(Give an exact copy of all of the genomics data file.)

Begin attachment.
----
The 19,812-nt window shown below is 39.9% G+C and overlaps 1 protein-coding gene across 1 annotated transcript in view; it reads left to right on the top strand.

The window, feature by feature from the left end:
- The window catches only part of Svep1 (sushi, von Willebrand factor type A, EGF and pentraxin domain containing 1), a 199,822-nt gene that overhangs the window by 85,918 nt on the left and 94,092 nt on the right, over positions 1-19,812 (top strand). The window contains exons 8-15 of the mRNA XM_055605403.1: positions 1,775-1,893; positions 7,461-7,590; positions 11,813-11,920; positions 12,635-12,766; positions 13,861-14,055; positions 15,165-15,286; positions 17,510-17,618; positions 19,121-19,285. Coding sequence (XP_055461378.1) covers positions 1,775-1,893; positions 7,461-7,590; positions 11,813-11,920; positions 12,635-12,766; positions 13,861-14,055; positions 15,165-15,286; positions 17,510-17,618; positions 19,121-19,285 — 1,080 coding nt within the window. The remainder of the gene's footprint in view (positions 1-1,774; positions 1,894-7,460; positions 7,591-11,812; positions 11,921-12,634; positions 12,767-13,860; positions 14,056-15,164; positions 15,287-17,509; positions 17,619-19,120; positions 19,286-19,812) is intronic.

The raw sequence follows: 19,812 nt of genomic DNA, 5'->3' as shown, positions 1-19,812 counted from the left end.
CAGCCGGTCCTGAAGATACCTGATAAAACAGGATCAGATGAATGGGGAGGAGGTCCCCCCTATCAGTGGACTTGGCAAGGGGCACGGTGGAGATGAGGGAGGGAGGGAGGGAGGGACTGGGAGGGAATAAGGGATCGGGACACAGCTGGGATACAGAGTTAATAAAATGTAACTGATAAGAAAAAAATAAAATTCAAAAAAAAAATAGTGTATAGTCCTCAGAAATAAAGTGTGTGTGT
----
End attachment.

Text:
The 19,812-nt window shown below is 39.9% G+C and overlaps 1 protein-coding gene across 1 annotated transcript in view; it reads left to right on the top strand.

The window, feature by feature from the left end:
- The window catches only part of Svep1 (sushi, von Willebrand factor type A, EGF and pentraxin domain containing 1), a 199,822-nt gene that overhangs the window by 85,918 nt on the left and 94,092 nt on the right, over positions 1-19,812 (top strand). The window contains exons 8-15 of the mRNA XM_055605403.1: positions 1,775-1,893; positions 7,461-7,590; positions 11,813-11,920; positions 12,635-12,766; positions 13,861-14,055; positions 15,165-15,286; positions 17,510-17,618; positions 19,121-19,285. Coding sequence (XP_055461378.1) covers positions 1,775-1,893; positions 7,461-7,590; positions 11,813-11,920; positions 12,635-12,766; positions 13,861-14,055; positions 15,165-15,286; positions 17,510-17,618; positions 19,121-19,285 — 1,080 coding nt within the window. The remainder of the gene's footprint in view (positions 1-1,774; positions 1,894-7,460; positions 7,591-11,812; positions 11,921-12,634; positions 12,767-13,860; positions 14,056-15,164; positions 15,287-17,509; positions 17,619-19,120; positions 19,286-19,812) is intronic.

The raw sequence follows: 19,812 nt of genomic DNA, 5'->3' as shown, positions 1-19,812 counted from the left end.
CAGCCGGTCCTGAAGATACCTGATAAAACAGGATCAGATGAATGGGGAGGAGGTCCCCCCTATCAGTGGACTTGGCAAGGGGCACGGTGGAGATGAGGGAGGGAGGGAGGGAGGGACTGGGAGGGAATAAGGGATCGGGACACAGCTGGGATACAGAGTTAATAAAATGTAACTGATAAGAAAAAAATAAAATTCAAAAAAAAAATAGTGTATAGTCCTCAGAAATAAAGTGTGTGTGT